A further contributor to this performance gap is known as the ‘rebound effect’ in which better energy efficiency post-retrofit leads to heating the building to a higher temperature (Galvin 2015). Studies of direct rebound effects for home retrofitting in the UK have found rebounds between 0% and 36% (Chitnis et al. 2014; Galvin 2014; Sorrell et al. 2009). These figures tend to be higher amongst those unsatisfied with their original comfort levels, often related to fuel poverty (Sorrell et al. 2009). Where residents are satisfied with comfort levels there is still considered to be a potential rebound effect of around 20% (Aydin et al. 2017; Giraudet et al. 2021).
The inaccurate modelling of energy use also has implications for the reduction of life-cycle carbon (Pracchi 2014). For a retrofit project this includes the ‘embodied carbon’ costs of manufacturing, transporting, installing, maintaining and finally disposing of any measures, as well as the ‘operational carbon’ savings from any resultant reduction in energy used in the building. Embodied carbon is currently excluded from standard models, and rarely considered in retrofit projects (Wise et al. 2019). If operational energy use is lower than that modelled to start with, retrofit measures will fail to produce the predicted savings; furthermore, if these savings are less than the embodied carbon costs, the life-cycle carbon will actually be increased (Asdrubali et al. 2019; Iyer-Raniga & Wong 2012). The non-permanent and behavioural changes described above also often have much lower embodied carbon costs (Iyer-Raniga & Wong 2012), making it much more likely that the whole-life impacts will be reduced. Understanding current energy behaviours in heritage buildings, and their potentially significant impact on energy use, is therefore critical (Morgan 2019).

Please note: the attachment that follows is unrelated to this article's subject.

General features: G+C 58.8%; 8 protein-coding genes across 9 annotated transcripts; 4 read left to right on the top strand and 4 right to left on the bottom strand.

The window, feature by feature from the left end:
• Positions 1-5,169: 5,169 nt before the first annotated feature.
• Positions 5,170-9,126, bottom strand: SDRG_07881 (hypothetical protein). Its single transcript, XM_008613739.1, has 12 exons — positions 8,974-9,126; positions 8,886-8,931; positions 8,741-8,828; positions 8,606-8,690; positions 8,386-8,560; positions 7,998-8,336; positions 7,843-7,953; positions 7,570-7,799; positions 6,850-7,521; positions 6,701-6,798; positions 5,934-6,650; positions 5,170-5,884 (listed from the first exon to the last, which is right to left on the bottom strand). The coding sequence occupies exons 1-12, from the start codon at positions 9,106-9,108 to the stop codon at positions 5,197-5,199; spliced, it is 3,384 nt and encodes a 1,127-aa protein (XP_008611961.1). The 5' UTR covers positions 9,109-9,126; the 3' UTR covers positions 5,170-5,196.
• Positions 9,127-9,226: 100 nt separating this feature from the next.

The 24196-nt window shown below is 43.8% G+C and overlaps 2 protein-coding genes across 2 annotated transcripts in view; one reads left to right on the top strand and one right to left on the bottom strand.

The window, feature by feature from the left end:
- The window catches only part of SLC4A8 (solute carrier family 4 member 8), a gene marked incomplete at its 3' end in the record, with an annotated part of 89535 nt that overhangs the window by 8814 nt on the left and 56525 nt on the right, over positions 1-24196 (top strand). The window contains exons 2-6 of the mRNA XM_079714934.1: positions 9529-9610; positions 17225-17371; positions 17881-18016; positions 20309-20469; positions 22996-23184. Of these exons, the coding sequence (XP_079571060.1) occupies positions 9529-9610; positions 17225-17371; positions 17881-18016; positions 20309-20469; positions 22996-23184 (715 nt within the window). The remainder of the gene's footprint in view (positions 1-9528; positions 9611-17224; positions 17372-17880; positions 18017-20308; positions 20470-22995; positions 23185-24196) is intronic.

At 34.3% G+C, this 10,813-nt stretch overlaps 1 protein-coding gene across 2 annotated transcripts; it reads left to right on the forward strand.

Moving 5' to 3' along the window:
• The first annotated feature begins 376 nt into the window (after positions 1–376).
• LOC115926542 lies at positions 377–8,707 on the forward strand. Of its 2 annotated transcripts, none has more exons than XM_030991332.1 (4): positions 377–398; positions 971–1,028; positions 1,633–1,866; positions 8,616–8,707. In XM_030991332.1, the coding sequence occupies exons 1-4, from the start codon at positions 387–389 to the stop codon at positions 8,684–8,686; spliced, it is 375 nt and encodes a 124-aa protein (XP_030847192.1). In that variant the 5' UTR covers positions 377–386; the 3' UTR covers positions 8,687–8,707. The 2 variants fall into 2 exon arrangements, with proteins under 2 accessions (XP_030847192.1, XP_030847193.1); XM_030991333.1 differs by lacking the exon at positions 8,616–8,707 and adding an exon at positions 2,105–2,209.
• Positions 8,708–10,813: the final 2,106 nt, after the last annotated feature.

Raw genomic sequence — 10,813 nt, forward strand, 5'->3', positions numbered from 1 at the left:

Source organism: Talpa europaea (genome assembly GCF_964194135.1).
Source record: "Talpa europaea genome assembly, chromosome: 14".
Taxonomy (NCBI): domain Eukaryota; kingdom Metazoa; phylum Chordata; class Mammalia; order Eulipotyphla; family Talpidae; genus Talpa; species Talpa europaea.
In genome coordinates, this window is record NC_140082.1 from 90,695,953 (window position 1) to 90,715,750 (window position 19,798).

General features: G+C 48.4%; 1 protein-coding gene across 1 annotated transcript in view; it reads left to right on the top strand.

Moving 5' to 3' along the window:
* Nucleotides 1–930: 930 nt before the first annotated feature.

It is also important to understand what measures are likely to be acceptable to heritage building owners and residents, as these are those most likely to be implemented (Wise et al. 2021). Heritage value is usually seen as that defined by planning designations (Harrestrup & Svendsen 2015; Zagorskas et al. 2014), which tend to have been decided in a top-down manner (Eriksson 2018; Tweed & Sutherland 2007). Residents’ heritage values meanwhile are often specific to their own individual buildings (Herrera-Avellanosa et al. 2019), and rarely receive detailed consideration in either the literature (Lidelöw et al. 2019) or planning decisions. However, even in undesignated older buildings, residents’ retrofit decisions are strongly influenced by their specific heritage values (Sunikka-Blank & Galvin 2016). Therefore, recommended standard retrofit solutions are unlikely to be acceptable to some residents of such buildings.
Twelve case studies of residential heritage buildings in Cumbria (north-west England) were developed (Table 1). Each case included site visits, interviews, energy modelling and energy diaries (Figure 1). Cumbria is a predominantly rural and mountainous upland area, including the Lake District National Park, recently inscribed as a cultural landscape World Heritage Site (LDNPA 2020).